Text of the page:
House, Senate Bills To Prevent Surprise Medical Charges Get Support Of Health Provider

2
244
Brian Blase, former special assistant to the President for healthcare policy, showing his support for SB 3. Photo by Andrea Rahman, TheStatehouseFile.com.

By Annah Elliott and Zach Roberts

For TheStatehouseFile.com

INDIANAPOLIS–Doctors, businesses and medical consultants turned out Wednesday in support of legislation that would bar hospitals and other health care providers from springing surprise bills on patients.

House Bill 1004 and Senate Bill 3 would prevent hospitals and other health care providers from charging patients for services that are outside of the care networks covered by their health insurance. Votes were postponed until next week on both bills, which were heard in House and Senate health committees Wednesday, to allow time for likely amendments.

Dr. Brian Blase, who served from 2017 to 2019 as a special assistant to President Trump for healthcare policy, applauded SB 3.

“It is confusing and unfair for consumers whose facilities are represented in the network and then indigenously receive surprise bills from a provider or a service that was out of network,” Blase said.

SB 3, authored by Sen. Ed Charbonneau, R-Valparaiso, would require healthcare providers to give patients a good faith estimate about the cost of their procedure at least five days beforehand, with the exception of emergency room bills. Under the bill, healthcare providers who are out of network but are providing services at an in-network facility cannot charge more than the insurance company agreed to pay the in-network provider.

Dr. Alexander Choi, the president of Anesthesia Consultants of Indianapolis, testified in both the Senate and House committees that he liked the idea of ensuring patients know the costs, but wants to see changes in the legislation.

Dr. Alexander Choi opposes the wording of SB 3. Photo by Andrea Rahman, TheStatehouseFile.com.

“The concept I fully support. In fact, our practice has been doing that for years,” he said.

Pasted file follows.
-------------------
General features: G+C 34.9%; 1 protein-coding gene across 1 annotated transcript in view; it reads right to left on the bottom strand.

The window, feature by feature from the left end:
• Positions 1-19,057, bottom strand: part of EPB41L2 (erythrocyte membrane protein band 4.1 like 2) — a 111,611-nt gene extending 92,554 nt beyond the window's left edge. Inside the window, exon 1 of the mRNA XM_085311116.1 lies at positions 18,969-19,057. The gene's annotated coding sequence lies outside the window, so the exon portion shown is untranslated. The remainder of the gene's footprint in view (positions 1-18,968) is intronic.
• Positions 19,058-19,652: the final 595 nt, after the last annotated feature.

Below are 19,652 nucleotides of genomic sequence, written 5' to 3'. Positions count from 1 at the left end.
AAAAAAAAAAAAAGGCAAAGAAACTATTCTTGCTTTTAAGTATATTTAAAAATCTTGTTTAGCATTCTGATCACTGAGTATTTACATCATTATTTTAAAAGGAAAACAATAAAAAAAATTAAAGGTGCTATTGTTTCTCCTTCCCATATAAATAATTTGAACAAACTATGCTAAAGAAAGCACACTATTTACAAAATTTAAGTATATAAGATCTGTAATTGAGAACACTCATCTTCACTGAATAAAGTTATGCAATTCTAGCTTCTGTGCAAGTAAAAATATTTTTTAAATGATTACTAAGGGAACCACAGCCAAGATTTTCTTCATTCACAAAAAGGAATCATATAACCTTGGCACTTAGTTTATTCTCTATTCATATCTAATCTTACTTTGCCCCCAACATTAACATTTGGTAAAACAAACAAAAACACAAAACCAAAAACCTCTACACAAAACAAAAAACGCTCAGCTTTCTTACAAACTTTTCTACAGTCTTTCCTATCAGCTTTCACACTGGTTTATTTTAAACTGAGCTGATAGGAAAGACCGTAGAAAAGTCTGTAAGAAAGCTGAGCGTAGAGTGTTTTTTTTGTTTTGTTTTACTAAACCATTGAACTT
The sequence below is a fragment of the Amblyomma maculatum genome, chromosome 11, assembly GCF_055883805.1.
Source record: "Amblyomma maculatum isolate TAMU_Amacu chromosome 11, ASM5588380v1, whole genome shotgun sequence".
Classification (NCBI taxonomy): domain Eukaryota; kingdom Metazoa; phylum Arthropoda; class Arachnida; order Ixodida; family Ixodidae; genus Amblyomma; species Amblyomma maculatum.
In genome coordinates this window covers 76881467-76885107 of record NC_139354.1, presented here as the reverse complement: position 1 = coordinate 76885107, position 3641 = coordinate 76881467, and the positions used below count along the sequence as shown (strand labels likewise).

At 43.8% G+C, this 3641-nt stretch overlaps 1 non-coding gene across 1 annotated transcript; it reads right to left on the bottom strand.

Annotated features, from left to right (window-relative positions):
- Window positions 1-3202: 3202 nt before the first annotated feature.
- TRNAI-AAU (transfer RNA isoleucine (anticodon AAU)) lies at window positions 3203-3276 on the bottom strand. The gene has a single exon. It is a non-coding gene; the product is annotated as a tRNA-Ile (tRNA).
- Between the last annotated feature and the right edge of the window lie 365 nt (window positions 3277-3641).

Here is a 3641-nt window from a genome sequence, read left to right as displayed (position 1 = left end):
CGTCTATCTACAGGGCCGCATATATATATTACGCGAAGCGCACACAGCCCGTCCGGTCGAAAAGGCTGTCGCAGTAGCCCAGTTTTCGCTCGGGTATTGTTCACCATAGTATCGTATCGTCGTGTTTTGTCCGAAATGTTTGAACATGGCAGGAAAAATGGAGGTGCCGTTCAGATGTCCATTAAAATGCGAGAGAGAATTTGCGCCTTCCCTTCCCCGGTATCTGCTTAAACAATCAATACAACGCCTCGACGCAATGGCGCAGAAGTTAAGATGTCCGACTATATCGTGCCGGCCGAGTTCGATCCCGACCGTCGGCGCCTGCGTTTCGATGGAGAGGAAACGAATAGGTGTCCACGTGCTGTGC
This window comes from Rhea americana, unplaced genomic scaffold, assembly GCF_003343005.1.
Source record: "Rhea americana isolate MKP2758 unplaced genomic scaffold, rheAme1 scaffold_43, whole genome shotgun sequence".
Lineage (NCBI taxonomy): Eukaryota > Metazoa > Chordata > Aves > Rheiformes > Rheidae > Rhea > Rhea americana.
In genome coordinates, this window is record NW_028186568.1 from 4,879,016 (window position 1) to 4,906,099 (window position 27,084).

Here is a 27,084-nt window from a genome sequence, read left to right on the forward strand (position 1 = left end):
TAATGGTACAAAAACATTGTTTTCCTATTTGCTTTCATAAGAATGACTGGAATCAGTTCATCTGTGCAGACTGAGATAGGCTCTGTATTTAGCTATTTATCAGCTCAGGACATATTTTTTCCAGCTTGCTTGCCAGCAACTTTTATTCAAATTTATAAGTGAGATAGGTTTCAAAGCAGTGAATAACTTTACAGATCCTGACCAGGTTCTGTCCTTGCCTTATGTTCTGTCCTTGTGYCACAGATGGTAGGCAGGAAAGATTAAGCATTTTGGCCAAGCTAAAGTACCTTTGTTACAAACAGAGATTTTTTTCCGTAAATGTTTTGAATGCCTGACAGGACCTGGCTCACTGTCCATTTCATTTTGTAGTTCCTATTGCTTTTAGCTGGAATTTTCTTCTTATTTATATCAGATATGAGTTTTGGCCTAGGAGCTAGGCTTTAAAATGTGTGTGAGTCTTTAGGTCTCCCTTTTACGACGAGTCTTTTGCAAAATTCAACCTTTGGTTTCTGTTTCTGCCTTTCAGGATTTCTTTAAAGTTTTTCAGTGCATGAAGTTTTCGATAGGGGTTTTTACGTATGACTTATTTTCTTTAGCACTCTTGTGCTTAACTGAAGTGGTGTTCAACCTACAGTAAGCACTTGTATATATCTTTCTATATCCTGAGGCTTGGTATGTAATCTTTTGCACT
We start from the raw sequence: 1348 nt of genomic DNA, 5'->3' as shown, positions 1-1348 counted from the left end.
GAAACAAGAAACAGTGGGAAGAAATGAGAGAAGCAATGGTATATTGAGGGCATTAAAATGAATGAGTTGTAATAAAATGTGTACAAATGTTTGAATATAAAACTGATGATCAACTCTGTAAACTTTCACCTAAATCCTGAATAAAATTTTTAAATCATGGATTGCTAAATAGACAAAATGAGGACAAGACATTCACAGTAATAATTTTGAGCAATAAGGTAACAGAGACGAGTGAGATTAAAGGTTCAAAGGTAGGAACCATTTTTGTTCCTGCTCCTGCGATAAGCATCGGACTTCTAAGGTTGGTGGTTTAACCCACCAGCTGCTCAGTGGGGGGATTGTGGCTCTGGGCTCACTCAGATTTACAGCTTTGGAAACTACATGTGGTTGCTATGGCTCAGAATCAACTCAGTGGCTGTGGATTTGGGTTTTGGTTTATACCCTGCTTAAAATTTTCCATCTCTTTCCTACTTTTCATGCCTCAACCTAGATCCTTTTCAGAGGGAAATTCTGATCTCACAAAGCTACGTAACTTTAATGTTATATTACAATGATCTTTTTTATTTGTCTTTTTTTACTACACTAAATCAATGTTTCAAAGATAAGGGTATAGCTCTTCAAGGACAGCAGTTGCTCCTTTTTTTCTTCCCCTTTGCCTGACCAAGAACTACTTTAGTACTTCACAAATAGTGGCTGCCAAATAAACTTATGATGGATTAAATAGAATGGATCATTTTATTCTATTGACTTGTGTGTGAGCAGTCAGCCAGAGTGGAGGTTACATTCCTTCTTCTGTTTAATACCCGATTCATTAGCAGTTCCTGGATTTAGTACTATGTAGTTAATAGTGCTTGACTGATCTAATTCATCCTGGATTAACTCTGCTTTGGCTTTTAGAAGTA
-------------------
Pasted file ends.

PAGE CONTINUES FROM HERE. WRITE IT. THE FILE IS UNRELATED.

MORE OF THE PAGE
But he said there were interpretation issues that could allow for possible arbitration, and problems with billing the out-of-network companies

Terry Metzger, the chief financial officer for St. Vincent Health, supported the bill and told lawmakers about insurance misunderstandings among patients.

“We have to take patients out of the middle,” he said.

The House bill, HB 1004, would reduce out-of-network prices to the lower in-network costs. Rep. Ben Smaltz, the Auburn Republican who authored the bill, said the focus is on the suffering Hoosiers.

“An in-network facility may not bill in-network patient out-of-network fees,” he said.

Getting a surprise bill, he said, could have both financial and health consequences.

“The next time they need help with their health, they may be much more reluctant to seek the care that they need,” he said.

Blase, who also is a senior research fellow on health care policy and spending and budget Initiative at the Mercatus Center in Virginia, called HB 1004 a step in the right direction, citing recent studies that show Indiana’s hospital prices and spending are higher than other states.

“The prices in Indiana are 30% higher than other states in the study, 40% higher for outpatient care,” he said.

FOOTNOTE: Annah Elliott and Zach Roberts are reporters for TheStatehouseFile.com, a news website powered by Franklin College journalists.

 

Share

2 COMMENTS

  1. Okay, young community volunteer, step up and run for school board! Denying transparency in relations between government and taxpayers is unacceptable on all levels! Thank you, Charles Berger!!

  2. ‘“The prices in Indiana are 30% higher than other states in the study, 40% higher for outpatient care,” he said.’

    OMG!!!!!

LEAVE A REPLY

Please enter your comment!
Please enter your name here